Robot Basics: Using an H Bridge to Move Your Bot Backwards
I love robots. They have the potential to evolve into Asimovian destroyers of the human species, but have only just mastered the art of cleaning my rug. They have an ever increasing cool factor and a growing number of cheap and simple components that let the hobby roboticist reach for the burning miasmas of plasma. But to get to the stars, we need to start with the basics.
Today, we will learn how to use a simple H-bridge to change the direction of a DC motor. The H bridge circuit is in every RC and robotic motor from birthday toy cars to Geneva convention-defying drones.
- H bridge chip
- DC motor
- 9V battery
- 9V battery clip
Okay, so why do we need an H bridge to go backwards? DC motors are simple beasts. Apply current one way and the motor spins. Switch the polarity of the wires around and the motor spins at the same speed, but in the opposite direction! Super cool, but we can't be desoldering and resoldering every time we want to change directions! The H bridge reverses the polarity going to the motors using transistors.
Basically, when you tell the Arduino it's time, it will activate the transistors in the H bridge and reverse the direction of the current flowing through the motor, thereby reversing the direction of the robot.
Below, you can see the series of switches surrounding the motor in an H bridge. Changing these connections changes the polarity and therefore the direction of the motors.
Image by Wikipedia
Below is a normal DC motor. You can find these in any old junk toy that has wheels and batteries. Just about anything electronic that moves uses a DC motor somewhere.
Image by Douglas Repetto
We will be hooking up our H bridge to the Arduino so that the Arduino can tell the H bridge when to change the motor direction. Layout the circuit as shown below.
Above, the H bridge pins are shown. Pin 1 and 16 connect to the 5 volts coming from the Arduino. Pin 2 connects to Arduino pin 2. Pin 3 connects to one side of the motor (it doesn't matter which side). Pins 4 and 5 connect to ground. Pin 6 connects to the other side of the motor. Pin 7 connects to Arduino pin 3. And pin 8 connects to the Vin pin on the Arduino.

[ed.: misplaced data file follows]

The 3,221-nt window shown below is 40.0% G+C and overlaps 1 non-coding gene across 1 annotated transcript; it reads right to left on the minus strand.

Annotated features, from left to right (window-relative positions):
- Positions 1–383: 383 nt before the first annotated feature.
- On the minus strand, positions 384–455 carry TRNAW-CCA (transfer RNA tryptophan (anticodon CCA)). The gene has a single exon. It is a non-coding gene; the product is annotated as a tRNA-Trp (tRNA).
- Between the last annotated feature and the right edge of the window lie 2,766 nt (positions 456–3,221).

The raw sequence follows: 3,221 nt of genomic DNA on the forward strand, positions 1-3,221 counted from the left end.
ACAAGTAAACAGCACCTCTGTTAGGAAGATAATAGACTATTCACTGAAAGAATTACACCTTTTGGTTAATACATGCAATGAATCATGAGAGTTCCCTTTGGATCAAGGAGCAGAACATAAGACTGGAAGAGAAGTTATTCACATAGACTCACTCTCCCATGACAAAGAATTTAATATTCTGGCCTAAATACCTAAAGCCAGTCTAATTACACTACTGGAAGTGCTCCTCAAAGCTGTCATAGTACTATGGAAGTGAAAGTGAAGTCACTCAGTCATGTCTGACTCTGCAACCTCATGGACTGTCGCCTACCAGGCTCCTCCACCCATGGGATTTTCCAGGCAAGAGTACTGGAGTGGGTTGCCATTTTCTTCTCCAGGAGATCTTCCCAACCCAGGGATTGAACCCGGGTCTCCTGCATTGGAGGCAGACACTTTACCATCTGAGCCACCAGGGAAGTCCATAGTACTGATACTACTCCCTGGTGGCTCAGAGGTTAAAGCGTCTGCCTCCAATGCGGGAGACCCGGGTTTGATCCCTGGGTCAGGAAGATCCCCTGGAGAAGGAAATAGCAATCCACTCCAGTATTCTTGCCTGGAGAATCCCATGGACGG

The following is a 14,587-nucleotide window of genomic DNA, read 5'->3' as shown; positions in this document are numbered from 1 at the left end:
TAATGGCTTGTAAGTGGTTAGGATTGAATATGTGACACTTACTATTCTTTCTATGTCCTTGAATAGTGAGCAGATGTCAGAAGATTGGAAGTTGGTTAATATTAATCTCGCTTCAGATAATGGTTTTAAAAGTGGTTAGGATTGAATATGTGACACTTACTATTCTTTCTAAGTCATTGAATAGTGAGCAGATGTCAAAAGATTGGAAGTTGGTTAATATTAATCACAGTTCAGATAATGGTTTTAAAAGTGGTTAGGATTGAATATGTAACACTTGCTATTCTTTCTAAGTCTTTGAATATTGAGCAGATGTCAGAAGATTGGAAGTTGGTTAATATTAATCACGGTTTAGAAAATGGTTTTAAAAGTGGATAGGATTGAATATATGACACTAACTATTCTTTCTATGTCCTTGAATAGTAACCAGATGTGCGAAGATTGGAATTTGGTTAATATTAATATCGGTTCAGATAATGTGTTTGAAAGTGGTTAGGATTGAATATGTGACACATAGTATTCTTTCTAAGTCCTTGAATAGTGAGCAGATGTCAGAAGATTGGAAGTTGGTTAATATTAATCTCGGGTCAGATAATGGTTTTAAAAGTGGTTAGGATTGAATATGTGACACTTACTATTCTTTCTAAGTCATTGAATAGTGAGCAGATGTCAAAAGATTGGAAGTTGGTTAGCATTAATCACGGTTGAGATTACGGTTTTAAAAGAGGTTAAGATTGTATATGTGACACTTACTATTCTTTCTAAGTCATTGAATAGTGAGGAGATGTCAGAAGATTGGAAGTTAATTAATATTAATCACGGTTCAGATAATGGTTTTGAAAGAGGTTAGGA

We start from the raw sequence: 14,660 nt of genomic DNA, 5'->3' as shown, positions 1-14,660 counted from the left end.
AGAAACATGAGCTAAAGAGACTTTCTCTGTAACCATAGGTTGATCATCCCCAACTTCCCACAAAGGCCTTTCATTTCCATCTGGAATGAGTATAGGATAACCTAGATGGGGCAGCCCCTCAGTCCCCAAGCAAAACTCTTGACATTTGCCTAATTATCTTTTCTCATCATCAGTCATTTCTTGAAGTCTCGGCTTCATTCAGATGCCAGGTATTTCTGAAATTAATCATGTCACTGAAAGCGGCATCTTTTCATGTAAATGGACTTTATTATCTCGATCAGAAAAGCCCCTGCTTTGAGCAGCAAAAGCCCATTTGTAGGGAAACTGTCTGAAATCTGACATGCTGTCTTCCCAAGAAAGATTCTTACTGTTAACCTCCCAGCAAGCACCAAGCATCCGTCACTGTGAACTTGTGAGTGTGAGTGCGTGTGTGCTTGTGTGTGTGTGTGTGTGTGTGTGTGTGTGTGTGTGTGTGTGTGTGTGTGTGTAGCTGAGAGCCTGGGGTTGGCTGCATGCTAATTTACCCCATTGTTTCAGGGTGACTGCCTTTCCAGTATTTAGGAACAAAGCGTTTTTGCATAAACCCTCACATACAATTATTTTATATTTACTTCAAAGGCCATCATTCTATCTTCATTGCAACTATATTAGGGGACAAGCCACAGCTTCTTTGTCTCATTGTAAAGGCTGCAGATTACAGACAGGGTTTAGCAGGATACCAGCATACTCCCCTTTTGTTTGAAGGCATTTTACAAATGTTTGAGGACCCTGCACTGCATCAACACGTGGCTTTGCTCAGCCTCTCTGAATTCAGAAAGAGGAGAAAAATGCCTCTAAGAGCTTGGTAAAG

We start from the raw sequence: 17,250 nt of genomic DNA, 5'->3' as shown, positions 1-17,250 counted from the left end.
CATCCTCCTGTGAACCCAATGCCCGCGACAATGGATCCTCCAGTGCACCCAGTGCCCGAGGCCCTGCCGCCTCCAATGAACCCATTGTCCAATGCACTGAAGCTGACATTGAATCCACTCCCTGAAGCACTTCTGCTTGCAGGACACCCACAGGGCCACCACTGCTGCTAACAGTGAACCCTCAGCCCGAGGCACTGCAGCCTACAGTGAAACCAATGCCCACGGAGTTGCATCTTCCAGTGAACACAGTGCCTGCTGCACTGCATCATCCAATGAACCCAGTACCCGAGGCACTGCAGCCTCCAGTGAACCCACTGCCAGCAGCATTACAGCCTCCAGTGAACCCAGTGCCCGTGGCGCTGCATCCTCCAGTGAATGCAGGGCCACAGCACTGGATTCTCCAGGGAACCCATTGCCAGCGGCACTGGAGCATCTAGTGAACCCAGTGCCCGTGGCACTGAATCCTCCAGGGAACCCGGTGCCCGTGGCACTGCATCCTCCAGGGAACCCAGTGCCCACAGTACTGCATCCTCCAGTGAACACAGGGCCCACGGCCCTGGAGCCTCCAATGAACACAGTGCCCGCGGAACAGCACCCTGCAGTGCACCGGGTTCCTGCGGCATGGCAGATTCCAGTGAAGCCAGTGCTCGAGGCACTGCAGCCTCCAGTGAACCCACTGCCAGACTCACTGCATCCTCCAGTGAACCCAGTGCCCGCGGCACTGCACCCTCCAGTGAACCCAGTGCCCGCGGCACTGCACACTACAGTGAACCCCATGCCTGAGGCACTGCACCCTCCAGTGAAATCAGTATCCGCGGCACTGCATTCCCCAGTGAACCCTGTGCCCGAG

Afterwards, connect a wire from pin 4 on the Arduino and let the other end hang unconnected. This will be our direction control button. You can use a real button and add a pul-up or pul-down resistor if you like, but the wire will suffice for this demonstration.
The code simply reads the state of the button pin and switches the polarity going to the motors. Download the code here and load it onto your Arduino.
Once the code is loaded onto the Arduino, unplug the board from the computer and power the board using the 9 volt battery. The 9 volt battery brings voltage to the board that is then regulated at 5 volts for all Arduino pins. However, Vin is left unregulated and therefore outputs whatever voltage is plugged in. We will use Vin to power the H bridge as shown in the schematic. Motors usually need more voltage and current than an Arduino pin can provide.
If you are having trouble seeing which way your motors are turning, put a piece of tape on the motor shaft like this:
Now that you can use an H bridge, it's time to design your own robot! What kinds of robots do you need at the office, around the house, or hiding in the alley? Let us know in the comments! I'm entertaining the notion of a tree climbing robot... or tree defending robot? As always, feel free to post questions in the forum or message me personally.